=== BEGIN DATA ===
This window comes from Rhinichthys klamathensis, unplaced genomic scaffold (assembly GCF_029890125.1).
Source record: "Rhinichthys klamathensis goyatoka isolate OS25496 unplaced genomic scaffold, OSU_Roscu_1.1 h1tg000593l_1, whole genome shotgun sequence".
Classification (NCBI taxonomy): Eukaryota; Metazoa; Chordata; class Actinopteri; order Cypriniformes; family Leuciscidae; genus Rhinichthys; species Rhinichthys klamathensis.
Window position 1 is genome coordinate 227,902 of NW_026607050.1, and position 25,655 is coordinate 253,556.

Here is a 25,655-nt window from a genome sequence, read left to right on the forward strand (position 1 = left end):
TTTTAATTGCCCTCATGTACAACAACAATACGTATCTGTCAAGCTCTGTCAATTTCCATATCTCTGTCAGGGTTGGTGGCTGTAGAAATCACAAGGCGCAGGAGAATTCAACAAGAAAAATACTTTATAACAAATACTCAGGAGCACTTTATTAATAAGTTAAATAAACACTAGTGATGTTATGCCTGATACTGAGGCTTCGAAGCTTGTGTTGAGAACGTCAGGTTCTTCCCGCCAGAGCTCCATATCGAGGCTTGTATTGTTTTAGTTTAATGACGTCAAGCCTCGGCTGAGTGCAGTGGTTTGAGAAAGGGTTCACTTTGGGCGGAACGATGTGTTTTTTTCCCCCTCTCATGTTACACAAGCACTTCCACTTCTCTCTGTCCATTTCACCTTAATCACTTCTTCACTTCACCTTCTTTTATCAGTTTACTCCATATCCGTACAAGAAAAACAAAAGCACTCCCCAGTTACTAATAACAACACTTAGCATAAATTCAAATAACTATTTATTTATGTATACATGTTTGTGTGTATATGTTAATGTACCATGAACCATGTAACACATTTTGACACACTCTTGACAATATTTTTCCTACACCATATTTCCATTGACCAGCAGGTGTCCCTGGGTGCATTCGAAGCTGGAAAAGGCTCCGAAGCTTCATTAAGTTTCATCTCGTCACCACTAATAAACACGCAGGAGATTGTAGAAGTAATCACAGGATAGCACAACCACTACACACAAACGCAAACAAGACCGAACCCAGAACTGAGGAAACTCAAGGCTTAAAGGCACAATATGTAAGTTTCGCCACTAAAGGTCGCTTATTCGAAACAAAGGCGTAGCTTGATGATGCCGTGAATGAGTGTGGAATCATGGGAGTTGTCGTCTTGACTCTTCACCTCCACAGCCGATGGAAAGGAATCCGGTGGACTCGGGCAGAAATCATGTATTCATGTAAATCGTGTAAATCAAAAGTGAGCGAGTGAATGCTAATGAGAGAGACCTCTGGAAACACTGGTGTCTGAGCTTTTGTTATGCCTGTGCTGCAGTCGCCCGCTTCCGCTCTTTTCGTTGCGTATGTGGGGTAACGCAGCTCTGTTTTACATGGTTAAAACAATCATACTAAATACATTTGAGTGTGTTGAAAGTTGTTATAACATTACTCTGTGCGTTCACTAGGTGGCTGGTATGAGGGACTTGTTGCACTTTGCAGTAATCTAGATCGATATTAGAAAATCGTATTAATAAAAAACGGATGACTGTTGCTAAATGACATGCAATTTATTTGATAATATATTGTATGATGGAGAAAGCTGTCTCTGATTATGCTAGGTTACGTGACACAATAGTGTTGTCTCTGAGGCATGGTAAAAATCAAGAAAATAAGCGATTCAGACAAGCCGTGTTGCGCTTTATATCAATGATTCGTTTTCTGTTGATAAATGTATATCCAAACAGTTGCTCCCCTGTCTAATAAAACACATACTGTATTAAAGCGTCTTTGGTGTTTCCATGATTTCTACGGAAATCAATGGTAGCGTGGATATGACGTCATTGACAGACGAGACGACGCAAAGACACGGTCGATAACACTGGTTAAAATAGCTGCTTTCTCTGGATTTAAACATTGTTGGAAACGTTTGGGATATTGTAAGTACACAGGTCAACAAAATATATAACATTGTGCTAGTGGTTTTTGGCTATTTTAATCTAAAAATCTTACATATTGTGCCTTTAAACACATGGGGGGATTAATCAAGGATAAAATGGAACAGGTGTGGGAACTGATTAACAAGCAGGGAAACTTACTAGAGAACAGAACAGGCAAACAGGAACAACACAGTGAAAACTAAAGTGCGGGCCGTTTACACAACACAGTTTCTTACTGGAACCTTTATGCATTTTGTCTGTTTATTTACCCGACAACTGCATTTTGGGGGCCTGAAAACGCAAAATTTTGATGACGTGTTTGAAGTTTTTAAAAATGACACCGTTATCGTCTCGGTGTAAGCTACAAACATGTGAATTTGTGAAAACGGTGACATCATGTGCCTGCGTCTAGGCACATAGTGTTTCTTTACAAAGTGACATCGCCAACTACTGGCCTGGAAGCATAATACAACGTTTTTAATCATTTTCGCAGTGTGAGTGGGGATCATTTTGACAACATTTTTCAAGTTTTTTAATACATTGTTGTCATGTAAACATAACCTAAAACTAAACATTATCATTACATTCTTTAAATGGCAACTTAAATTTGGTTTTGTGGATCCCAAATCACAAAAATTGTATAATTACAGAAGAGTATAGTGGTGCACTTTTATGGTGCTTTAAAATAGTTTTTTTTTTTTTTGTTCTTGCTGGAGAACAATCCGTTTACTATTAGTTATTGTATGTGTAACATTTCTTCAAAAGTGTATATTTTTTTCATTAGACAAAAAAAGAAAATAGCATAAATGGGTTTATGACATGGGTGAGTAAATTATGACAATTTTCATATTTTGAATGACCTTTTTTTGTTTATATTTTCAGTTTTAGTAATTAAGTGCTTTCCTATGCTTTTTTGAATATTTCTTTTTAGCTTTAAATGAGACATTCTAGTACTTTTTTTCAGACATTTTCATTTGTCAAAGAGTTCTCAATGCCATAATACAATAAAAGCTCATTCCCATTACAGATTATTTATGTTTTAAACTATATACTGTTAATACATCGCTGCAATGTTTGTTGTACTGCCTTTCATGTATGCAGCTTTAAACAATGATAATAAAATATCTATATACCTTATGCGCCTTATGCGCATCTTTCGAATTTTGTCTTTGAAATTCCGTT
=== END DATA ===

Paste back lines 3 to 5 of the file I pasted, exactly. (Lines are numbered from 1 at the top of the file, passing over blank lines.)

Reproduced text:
Classification (NCBI taxonomy): Eukaryota; Metazoa; Chordata; class Actinopteri; order Cypriniformes; family Leuciscidae; genus Rhinichthys; species Rhinichthys klamathensis.
Window position 1 is genome coordinate 227,902 of NW_026607050.1, and position 25,655 is coordinate 253,556.

Here is a 25,655-nt window from a genome sequence, read left to right on the forward strand (position 1 = left end):